One major difference in the business model is how the bank is funded. “When we sold Commerce it was the 18th largest bank in the US but we had no debt and no wholesale funding. Metro Bank is the same and I don’t expect that to change. It is funded by stable, lasting core deposits. European banks are more heavily into the wholesale money markets. But it is core deposits that create lasting value,” he says.

He is also confident the company culture, with its relentless focus on customer service, will pay dividends. “Culture is even more important in a rapidly expanding start-up,” he says. “Being new is a plus. We have modern, new IT systems, whereas the rest of the banks have old, legacy systems. The challenges we face are growth challenges. How can we grow 300% this year and 200% next year? And how can we keep growing at these rates and not weaken the company and culture.”

The key, says Hill, is to recruit people with the right attitude and then train them well. “You have to be fanatical about how you execute your model. If you get this right, and we know the brands that do, you build a base of fans who are loyal and bring in friends.”

Hill admits that the idea of disruptive entrepreneurs in banking is not obvious. “The idea of new banks and banking entrepreneurs is not a European one,” he says. “It is more an American tradition.” But he is adamant Metro Bank will improve competition in the market. “The big banks claim the UK is highly competitive. There are six banks in the UK and 173 in New York. Draw your own conclusion. You don’t get competition unless you get choice.

“Evidence from the US shows small banks have better relationships with small business. Most small business lending in the US is done by community banks. They have direct relationships with the customer. The more separate the banker is from the client the less credit there is and the weaker the credit is.”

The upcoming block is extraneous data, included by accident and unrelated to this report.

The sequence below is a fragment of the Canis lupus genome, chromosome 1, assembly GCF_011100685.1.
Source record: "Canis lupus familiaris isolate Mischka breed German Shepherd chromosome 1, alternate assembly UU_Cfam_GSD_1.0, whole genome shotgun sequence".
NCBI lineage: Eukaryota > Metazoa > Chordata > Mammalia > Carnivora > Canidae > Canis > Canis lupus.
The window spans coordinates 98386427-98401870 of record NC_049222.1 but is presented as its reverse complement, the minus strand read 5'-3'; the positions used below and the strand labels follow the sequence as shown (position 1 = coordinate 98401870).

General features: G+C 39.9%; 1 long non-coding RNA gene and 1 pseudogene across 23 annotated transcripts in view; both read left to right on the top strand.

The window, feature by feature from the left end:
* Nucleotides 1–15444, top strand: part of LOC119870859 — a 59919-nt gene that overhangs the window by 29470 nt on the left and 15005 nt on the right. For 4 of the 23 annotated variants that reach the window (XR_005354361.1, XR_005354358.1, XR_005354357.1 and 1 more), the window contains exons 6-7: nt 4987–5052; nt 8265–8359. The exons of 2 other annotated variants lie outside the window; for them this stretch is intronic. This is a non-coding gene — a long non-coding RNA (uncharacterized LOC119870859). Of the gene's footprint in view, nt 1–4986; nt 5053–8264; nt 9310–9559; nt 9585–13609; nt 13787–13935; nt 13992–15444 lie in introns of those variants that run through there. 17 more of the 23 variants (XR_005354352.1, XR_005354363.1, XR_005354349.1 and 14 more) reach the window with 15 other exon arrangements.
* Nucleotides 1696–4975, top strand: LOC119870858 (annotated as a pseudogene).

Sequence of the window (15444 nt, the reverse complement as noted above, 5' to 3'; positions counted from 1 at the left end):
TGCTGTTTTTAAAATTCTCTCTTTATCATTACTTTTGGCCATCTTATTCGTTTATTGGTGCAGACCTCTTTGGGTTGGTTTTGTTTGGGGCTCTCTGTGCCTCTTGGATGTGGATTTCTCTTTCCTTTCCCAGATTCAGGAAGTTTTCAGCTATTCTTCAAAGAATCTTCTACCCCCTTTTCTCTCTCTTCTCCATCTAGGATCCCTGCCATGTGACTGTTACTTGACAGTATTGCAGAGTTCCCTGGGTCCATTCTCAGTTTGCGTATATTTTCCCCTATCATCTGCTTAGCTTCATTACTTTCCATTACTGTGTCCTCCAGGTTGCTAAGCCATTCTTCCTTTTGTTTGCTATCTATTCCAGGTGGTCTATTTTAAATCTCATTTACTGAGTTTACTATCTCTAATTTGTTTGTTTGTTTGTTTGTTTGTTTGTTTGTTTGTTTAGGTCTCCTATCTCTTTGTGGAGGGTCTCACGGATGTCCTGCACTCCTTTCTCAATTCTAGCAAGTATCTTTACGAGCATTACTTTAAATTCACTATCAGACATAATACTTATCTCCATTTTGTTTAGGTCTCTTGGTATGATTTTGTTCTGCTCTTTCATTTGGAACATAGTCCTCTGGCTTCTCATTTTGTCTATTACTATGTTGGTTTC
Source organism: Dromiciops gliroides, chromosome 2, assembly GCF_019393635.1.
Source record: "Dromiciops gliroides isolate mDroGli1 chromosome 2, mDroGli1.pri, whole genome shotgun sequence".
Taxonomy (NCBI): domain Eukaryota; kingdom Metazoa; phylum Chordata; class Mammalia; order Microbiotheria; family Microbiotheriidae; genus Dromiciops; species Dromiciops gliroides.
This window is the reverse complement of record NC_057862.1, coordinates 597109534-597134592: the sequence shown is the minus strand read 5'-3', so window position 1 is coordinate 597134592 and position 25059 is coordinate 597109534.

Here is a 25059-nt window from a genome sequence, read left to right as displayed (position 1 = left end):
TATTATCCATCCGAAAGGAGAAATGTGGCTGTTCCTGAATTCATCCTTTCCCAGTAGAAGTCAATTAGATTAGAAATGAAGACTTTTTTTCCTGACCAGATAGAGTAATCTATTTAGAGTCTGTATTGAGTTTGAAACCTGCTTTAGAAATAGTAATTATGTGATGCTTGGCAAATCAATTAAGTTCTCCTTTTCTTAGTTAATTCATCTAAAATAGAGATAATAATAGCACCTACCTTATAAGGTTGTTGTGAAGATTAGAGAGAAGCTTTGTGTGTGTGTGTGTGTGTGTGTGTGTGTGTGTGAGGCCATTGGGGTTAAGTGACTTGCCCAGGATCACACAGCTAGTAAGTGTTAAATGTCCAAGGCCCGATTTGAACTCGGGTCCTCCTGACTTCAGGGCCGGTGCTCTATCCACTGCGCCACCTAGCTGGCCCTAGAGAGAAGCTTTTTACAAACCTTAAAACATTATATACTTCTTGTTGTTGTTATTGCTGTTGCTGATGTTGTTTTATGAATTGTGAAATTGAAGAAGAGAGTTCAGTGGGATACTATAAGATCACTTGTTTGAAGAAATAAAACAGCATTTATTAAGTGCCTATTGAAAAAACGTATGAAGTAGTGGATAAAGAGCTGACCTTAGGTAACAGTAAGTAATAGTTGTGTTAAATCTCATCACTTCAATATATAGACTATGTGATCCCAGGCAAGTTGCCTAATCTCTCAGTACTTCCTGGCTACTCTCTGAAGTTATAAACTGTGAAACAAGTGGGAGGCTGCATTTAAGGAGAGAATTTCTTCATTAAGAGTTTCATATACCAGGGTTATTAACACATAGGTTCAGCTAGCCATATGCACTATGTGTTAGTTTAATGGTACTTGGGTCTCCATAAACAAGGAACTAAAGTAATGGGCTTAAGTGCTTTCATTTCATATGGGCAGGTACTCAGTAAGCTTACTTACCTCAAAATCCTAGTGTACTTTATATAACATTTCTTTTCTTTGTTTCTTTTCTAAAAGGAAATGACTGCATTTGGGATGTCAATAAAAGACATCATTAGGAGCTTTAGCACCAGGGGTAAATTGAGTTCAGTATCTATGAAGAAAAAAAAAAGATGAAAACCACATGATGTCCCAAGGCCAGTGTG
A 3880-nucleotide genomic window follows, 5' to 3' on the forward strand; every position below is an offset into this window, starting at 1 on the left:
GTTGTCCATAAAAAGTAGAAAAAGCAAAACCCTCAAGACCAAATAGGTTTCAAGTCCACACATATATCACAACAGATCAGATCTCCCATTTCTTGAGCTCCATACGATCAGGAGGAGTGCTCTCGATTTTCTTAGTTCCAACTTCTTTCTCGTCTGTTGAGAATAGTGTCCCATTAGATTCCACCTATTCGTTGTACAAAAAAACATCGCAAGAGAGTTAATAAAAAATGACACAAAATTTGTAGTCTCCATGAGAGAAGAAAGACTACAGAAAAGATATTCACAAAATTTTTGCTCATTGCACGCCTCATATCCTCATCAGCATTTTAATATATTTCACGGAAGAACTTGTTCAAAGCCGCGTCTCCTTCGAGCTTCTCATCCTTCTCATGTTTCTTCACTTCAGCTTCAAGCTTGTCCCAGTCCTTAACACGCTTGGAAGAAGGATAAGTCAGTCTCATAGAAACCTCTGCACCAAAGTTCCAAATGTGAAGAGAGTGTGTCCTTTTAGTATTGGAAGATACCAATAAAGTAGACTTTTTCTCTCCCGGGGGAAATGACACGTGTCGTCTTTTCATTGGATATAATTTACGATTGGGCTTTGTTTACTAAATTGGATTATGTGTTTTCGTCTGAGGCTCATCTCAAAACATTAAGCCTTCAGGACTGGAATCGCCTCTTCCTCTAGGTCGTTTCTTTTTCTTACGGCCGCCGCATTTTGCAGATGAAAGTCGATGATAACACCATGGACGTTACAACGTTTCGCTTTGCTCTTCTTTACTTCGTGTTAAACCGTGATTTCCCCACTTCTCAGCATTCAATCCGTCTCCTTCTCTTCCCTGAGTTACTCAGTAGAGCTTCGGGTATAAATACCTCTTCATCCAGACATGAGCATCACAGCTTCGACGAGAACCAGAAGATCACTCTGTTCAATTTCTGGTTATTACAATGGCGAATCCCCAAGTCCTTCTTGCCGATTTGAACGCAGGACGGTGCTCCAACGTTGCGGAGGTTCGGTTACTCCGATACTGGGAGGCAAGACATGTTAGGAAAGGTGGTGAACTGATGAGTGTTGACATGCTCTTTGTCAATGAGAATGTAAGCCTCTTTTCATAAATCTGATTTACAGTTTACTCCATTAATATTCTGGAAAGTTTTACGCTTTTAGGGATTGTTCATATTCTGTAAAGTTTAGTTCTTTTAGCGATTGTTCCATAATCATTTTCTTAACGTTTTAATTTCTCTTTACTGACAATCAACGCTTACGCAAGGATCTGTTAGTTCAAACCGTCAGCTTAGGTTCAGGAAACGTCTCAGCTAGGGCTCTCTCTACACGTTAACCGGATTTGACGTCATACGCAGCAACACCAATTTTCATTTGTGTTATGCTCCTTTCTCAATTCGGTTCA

He says UK banks have failed SMEs. “Banks don’t have lending authority. Decisions go to credit committees. They make them on the numbers and not people. Small business lending is a people business. You have to read the numbers, but in the end experienced people have to look other people in the eye and make a decision.

"And you make more loans and better loans the closer you are to borrowers. If you have payment problems, are you going to pay the guy around the corner or the big national bank where you don’t?”


What’s so different about Metro Bank?

From its glitzy, glass-fronted branches (which it prefers to call stores) open for long hours, seven days a week, to promoting itself as dog-friendly (it offers dog biscuits and bowls of water), Metro Bank has set its stall out as being different. The focus is on a retail service model. As well as opening branches all week, it offers immediate services such as opening accounts (and switching direct debits) on the spot, and it prints credit cards in store. Co-founder Vernon Hill says each Metro Bank branch is opening an average of 700 accounts a month, twice the average rate for his last venture, Commerce Bank, in the US.

Hill is confident the branch-based model will work as well as it did in the US. “When we were building Commerce during the 1990s conventional wisdom was that the branch was dead and it was going to go to ATMs and the web. But customers want to choose their delivery channel. We like to offer the best of all those channels.”

Richard Cree